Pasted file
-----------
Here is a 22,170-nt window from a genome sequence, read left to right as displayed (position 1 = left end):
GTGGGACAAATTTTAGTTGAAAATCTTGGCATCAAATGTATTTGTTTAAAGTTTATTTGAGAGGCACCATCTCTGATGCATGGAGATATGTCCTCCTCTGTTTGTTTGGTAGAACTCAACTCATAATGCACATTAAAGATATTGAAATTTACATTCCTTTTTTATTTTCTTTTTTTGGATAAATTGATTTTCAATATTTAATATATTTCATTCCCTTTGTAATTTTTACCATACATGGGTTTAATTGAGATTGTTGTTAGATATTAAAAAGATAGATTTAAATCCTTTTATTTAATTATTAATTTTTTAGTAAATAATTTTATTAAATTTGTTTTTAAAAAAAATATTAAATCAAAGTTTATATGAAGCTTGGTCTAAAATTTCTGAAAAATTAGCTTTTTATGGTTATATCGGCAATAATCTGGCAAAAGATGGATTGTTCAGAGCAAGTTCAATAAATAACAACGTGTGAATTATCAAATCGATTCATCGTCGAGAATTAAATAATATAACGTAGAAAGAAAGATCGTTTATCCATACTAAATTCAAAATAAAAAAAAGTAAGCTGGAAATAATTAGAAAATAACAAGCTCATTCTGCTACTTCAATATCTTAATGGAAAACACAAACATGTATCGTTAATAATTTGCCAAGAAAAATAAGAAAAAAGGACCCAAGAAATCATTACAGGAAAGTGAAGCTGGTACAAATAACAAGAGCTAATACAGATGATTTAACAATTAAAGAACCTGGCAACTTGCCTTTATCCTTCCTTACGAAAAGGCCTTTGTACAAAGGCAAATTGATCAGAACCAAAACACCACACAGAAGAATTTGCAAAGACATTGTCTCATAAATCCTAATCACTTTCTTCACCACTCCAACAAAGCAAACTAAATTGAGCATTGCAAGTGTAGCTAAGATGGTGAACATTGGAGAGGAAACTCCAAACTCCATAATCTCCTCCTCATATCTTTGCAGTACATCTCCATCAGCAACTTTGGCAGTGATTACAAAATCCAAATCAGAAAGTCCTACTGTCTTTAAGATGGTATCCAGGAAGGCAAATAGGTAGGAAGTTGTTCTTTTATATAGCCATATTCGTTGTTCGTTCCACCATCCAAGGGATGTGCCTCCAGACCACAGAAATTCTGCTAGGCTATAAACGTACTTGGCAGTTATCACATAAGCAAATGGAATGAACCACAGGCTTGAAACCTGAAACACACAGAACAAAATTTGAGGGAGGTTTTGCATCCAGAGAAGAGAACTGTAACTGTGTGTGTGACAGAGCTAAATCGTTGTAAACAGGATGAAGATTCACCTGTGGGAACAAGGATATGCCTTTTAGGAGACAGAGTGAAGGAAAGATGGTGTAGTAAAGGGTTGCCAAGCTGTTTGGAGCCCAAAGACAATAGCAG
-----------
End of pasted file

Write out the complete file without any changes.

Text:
Here is a 22,170-nt window from a genome sequence, read left to right as displayed (position 1 = left end):
GTGGGACAAATTTTAGTTGAAAATCTTGGCATCAAATGTATTTGTTTAAAGTTTATTTGAGAGGCACCATCTCTGATGCATGGAGATATGTCCTCCTCTGTTTGTTTGGTAGAACTCAACTCATAATGCACATTAAAGATATTGAAATTTACATTCCTTTTTTATTTTCTTTTTTTGGATAAATTGATTTTCAATATTTAATATATTTCATTCCCTTTGTAATTTTTACCATACATGGGTTTAATTGAGATTGTTGTTAGATATTAAAAAGATAGATTTAAATCCTTTTATTTAATTATTAATTTTTTAGTAAATAATTTTATTAAATTTGTTTTTAAAAAAAATATTAAATCAAAGTTTATATGAAGCTTGGTCTAAAATTTCTGAAAAATTAGCTTTTTATGGTTATATCGGCAATAATCTGGCAAAAGATGGATTGTTCAGAGCAAGTTCAATAAATAACAACGTGTGAATTATCAAATCGATTCATCGTCGAGAATTAAATAATATAACGTAGAAAGAAAGATCGTTTATCCATACTAAATTCAAAATAAAAAAAAGTAAGCTGGAAATAATTAGAAAATAACAAGCTCATTCTGCTACTTCAATATCTTAATGGAAAACACAAACATGTATCGTTAATAATTTGCCAAGAAAAATAAGAAAAAAGGACCCAAGAAATCATTACAGGAAAGTGAAGCTGGTACAAATAACAAGAGCTAATACAGATGATTTAACAATTAAAGAACCTGGCAACTTGCCTTTATCCTTCCTTACGAAAAGGCCTTTGTACAAAGGCAAATTGATCAGAACCAAAACACCACACAGAAGAATTTGCAAAGACATTGTCTCATAAATCCTAATCACTTTCTTCACCACTCCAACAAAGCAAACTAAATTGAGCATTGCAAGTGTAGCTAAGATGGTGAACATTGGAGAGGAAACTCCAAACTCCATAATCTCCTCCTCATATCTTTGCAGTACATCTCCATCAGCAACTTTGGCAGTGATTACAAAATCCAAATCAGAAAGTCCTACTGTCTTTAAGATGGTATCCAGGAAGGCAAATAGGTAGGAAGTTGTTCTTTTATATAGCCATATTCGTTGTTCGTTCCACCATCCAAGGGATGTGCCTCCAGACCACAGAAATTCTGCTAGGCTATAAACGTACTTGGCAGTTATCACATAAGCAAATGGAATGAACCACAGGCTTGAAACCTGAAACACACAGAACAAAATTTGAGGGAGGTTTTGCATCCAGAGAAGAGAACTGTAACTGTGTGTGTGACAGAGCTAAATCGTTGTAAACAGGATGAAGATTCACCTGTGGGAACAAGGATATGCCTTTTAGGAGACAGAGTGAAGGAAAGATGGTGTAGTAAAGGGTTGCCAAGCTGTTTGGAGCCCAAAGACAATAGCAG